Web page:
For years, others have directed substantial effort toward solving the problem of creating cathodes which can be mass manufactured to tight tolerances, allowing them to perform
10 with accuracy and precision. Another object of some of these prior art inventions was that they made use of emission materials having a relatively low effective work function so as to minimize extraction field strength. One such effort is documented in U.S. Pat. No. 3,947,716,
15 which issued on Mar. 30,1976, to Fraser, Jr. et al., directed to a field emission tip on which a metal adsorbent has been selectively deposited. In a vacuum, a clean field emission tip is subjected to heating pulses in the presence of an electrostatic field to create thermal field build up of a selected
20 plane. Emission patterns from this selected plane are observed, and the process of heating the tip within the electrostatic field is repeated until emission is observed from the desired plane. The adsorbent is then evaporated onto the tip. The tip constructed by this process is selectively faceted
25 with the emitting planar surface having a reduced work function and the non-emitting planar surface as having an increased work function. A metal adsorbent deposited on the tip so prepared results in a field emitter tip having substantially improved emission characteristics. Unfortunately, as
30 previously mentioned, such micro-tip cathodes are expensive to produce due to their fine geometries. Also, since emission occurs from a relatively sharp tip, emission is still somewhat inconsistent from one cathode to another. Such disadvantages become intolerable when many cathodes are
35 employed in great numbers such as in a flat panel display for a computer.
As is evident in the above-described cathode structure, an important attribute of good cathode design is to minimize the work function of the material constituting the cathode. In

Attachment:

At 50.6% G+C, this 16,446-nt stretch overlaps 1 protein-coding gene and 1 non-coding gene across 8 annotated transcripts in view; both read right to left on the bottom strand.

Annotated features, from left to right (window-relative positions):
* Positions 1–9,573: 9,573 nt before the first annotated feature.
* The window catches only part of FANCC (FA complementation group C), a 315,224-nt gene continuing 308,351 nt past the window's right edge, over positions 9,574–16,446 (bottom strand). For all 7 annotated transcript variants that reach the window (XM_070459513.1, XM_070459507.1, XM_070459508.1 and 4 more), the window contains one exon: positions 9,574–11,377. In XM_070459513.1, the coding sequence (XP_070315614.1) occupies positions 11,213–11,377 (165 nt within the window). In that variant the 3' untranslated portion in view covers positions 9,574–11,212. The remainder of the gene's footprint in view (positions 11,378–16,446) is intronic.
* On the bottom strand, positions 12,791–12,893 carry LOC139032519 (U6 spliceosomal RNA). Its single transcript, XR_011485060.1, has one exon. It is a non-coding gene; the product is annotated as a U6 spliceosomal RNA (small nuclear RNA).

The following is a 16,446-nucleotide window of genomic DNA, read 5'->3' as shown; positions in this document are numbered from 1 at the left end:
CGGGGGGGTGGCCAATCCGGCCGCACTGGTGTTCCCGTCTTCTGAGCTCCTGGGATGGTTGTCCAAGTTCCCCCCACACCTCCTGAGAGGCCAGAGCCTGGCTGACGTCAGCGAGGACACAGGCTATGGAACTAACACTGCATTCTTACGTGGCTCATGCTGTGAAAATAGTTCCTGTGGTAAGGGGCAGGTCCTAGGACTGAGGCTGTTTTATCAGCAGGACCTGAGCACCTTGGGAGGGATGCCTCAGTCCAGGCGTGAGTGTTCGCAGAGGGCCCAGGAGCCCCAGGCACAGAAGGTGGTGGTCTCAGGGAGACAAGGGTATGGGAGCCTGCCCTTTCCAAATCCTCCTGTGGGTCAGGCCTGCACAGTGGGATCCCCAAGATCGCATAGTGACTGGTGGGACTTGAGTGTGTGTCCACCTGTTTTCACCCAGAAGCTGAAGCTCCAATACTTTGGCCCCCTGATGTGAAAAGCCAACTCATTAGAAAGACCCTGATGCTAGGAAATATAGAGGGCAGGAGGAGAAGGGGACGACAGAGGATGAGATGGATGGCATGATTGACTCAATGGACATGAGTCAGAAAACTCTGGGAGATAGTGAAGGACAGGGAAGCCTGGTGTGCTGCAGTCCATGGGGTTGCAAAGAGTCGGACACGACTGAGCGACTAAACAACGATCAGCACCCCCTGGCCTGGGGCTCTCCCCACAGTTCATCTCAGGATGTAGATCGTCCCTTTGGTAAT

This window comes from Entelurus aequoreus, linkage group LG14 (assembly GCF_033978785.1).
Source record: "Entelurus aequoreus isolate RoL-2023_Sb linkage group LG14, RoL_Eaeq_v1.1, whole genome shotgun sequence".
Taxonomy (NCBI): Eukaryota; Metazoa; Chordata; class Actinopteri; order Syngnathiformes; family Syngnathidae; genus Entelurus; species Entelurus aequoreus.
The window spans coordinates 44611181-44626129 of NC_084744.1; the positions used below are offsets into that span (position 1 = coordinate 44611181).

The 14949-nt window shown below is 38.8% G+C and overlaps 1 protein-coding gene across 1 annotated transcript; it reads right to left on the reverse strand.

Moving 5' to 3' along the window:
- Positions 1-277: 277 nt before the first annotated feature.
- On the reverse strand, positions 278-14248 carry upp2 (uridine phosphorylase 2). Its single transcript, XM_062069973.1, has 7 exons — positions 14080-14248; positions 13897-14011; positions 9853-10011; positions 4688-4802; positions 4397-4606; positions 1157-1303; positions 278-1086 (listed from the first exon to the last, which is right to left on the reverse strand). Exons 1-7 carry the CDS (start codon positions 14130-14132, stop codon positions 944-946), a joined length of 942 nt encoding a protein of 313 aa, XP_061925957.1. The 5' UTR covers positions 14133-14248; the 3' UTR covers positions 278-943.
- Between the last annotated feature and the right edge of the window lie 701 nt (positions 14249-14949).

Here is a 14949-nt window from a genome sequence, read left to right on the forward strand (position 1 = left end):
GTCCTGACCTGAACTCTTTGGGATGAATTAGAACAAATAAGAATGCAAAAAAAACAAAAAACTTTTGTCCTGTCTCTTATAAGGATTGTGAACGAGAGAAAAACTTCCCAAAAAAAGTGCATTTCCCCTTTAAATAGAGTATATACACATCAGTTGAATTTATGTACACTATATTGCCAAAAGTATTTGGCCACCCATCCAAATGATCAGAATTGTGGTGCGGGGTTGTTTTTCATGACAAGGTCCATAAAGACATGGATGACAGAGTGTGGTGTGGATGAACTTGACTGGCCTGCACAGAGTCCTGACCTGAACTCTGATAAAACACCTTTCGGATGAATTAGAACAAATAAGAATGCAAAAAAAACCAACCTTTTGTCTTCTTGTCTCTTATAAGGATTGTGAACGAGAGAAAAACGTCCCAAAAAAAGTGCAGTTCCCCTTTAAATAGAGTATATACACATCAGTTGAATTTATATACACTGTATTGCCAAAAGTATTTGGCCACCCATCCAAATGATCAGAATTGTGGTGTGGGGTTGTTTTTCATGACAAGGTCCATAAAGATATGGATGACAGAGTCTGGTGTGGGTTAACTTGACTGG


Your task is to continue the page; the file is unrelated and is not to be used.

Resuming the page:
40 fact, some substances such as alkali metals and elemental carbon in the form of diamond crystals display a low effective work function. Many inventions have been directed to finding suitable geometries for cathodes employing negative electron affinity substances as a coating for the cathode.
45 For instance, U.S. Pat. No. 3,970,887, which issued on Jul. 20,1976, to Smith et al., is directed to a microminiature field emission electron source and method of manufacturing the same wherein a single crystal semiconductor substrate is processed in accordance with known integrated microelec
50 tronic circuit techniques to produce a plurality of integral, single crystal semiconductor raised field emitter tips at desired field emission cathode sites on the surface of a substrate in a manner such that the field emitters tips are integral with the single crystal semiconductor substrate. An
55 insulating layer and overlying conductive layer may be formed in the order named over the semiconductor substrate and provided with openings at the field emission locations to form micro-anode structures for the field emitter tip. By initially appropriately doping the semiconductor substrate to
6o provide opposite conductivity-type regions at each of the field emission locations and appropriately forming the conductive layer, electrical isolation between the several field emission locations can be obtained. Smith et al. call for a sharply-tipped cathode. Thus, the cathode disclosed in Smith
65 et al. is subject to the same disadvantages as Fraser, Jr. et al. U.S. Pat. No. 4307,507, which issued on Dec. 29, 1981, to Gray et al., is directed to a method of manufacturing a